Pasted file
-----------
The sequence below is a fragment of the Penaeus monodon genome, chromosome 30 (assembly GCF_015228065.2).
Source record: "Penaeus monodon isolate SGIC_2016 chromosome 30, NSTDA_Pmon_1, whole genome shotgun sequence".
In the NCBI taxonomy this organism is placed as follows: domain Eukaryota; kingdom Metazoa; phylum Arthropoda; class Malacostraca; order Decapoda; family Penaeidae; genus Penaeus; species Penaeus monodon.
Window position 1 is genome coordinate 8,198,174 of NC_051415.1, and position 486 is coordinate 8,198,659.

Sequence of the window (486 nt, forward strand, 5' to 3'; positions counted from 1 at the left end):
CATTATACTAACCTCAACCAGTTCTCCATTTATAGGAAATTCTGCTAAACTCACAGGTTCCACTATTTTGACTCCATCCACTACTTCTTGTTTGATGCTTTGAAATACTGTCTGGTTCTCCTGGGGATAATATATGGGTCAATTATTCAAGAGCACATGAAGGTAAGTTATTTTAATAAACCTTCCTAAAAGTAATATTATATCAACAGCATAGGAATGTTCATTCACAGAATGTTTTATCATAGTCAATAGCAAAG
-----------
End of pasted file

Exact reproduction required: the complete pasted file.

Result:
The sequence below is a fragment of the Penaeus monodon genome, chromosome 30 (assembly GCF_015228065.2).
Source record: "Penaeus monodon isolate SGIC_2016 chromosome 30, NSTDA_Pmon_1, whole genome shotgun sequence".
In the NCBI taxonomy this organism is placed as follows: domain Eukaryota; kingdom Metazoa; phylum Arthropoda; class Malacostraca; order Decapoda; family Penaeidae; genus Penaeus; species Penaeus monodon.
Window position 1 is genome coordinate 8,198,174 of NC_051415.1, and position 486 is coordinate 8,198,659.

Sequence of the window (486 nt, forward strand, 5' to 3'; positions counted from 1 at the left end):
CATTATACTAACCTCAACCAGTTCTCCATTTATAGGAAATTCTGCTAAACTCACAGGTTCCACTATTTTGACTCCATCCACTACTTCTTGTTTGATGCTTTGAAATACTGTCTGGTTCTCCTGGGGATAATATATGGGTCAATTATTCAAGAGCACATGAAGGTAAGTTATTTTAATAAACCTTCCTAAAAGTAATATTATATCAACAGCATAGGAATGTTCATTCACAGAATGTTTTATCATAGTCAATAGCAAAG